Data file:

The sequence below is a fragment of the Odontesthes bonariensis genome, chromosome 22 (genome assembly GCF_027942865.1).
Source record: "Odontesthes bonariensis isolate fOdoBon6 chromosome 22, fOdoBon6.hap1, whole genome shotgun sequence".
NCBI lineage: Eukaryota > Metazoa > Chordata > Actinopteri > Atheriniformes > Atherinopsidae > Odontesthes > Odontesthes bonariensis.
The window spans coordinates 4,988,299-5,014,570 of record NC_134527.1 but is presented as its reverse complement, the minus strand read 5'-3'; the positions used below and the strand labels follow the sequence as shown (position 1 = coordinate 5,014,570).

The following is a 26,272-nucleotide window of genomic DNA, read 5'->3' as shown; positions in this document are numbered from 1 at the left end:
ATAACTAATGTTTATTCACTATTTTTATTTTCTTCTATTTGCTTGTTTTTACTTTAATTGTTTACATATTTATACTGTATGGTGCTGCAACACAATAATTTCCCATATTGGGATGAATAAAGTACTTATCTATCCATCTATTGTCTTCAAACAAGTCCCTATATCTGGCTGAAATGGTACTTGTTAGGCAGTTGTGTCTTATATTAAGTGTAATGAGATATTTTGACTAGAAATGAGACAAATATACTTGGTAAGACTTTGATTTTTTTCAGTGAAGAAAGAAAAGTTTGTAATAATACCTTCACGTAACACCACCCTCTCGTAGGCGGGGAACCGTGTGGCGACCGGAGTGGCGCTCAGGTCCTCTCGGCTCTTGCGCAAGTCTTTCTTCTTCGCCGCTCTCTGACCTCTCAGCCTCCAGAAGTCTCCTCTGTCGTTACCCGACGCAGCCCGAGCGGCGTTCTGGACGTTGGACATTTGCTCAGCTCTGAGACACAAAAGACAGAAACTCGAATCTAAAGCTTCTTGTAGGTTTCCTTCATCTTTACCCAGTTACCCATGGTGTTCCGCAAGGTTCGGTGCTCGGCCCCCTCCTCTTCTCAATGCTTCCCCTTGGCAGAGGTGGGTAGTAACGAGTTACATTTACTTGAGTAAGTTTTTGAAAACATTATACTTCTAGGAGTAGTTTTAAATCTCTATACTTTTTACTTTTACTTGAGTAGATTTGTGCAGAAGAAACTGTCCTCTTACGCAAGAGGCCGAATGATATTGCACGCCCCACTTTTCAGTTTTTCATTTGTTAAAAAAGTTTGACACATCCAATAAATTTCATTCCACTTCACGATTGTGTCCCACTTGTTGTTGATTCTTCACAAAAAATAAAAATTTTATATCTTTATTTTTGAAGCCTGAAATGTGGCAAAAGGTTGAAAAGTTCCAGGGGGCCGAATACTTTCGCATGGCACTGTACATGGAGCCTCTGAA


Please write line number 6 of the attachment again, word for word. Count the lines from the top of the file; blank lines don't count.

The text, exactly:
ATAACTAATGTTTATTCACTATTTTTATTTTCTTCTATTTGCTTGTTTTTACTTTAATTGTTTACATATTTATACTGTATGGTGCTGCAACACAATAATTTCCCATATTGGGATGAATAAAGTACTTATCTATCCATCTATTGTCTTCAAACAAGTCCCTATATCTGGCTGAAATGGTACTTGTTAGGCAGTTGTGTCTTATATTAAGTGTAATGAGATATTTTGACTAGAAATGAGACAAATATACTTGGTAAGACTTTGATTTTTTTCAGTGAAGAAAGAAAAGTTTGTAATAATACCTTCACGTAACACCACCCTCTCGTAGGCGGGGAACCGTGTGGCGACCGGAGTGGCGCTCAGGTCCTCTCGGCTCTTGCGCAAGTCTTTCTTCTTCGCCGCTCTCTGACCTCTCAGCCTCCAGAAGTCTCCTCTGTCGTTACCCGACGCAGCCCGAGCGGCGTTCTGGACGTTGGACATTTGCTCAGCTCTGAGACACAAAAGACAGAAACTCGAATCTAAAGCTTCTTGTAGGTTTCCTTCATCTTTACCCAGTTACCCATGGTGTTCCGCAAGGTTCGGTGCTCGGCCCCCTCCTCTTCTCAATGCTTCCCCTTGGCAGAGGTGGGTAGTAACGAGTTACATTTACTTGAGTAAGTTTTTGAAAACATTATACTTCTAGGAGTAGTTTTAAATCTCTATACTTTTTACTTTTACTTGAGTAGATTTGTGCAGAAGAAACTGTCCTCTTACGCAAGAGGCCGAATGATATTGCACGCCCCACTTTTCAGTTTTTCATTTGTTAAAAAAGTTTGACACATCCAATAAATTTCATTCCACTTCACGATTGTGTCCCACTTGTTGTTGATTCTTCACAAAAAATAAAAATTTTATATCTTTATTTTTGAAGCCTGAAATGTGGCAAAAGGTTGAAAAGTTCCAGGGGGCCGAATACTTTCGCATGGCACTGTACATGGAGCCTCTGAA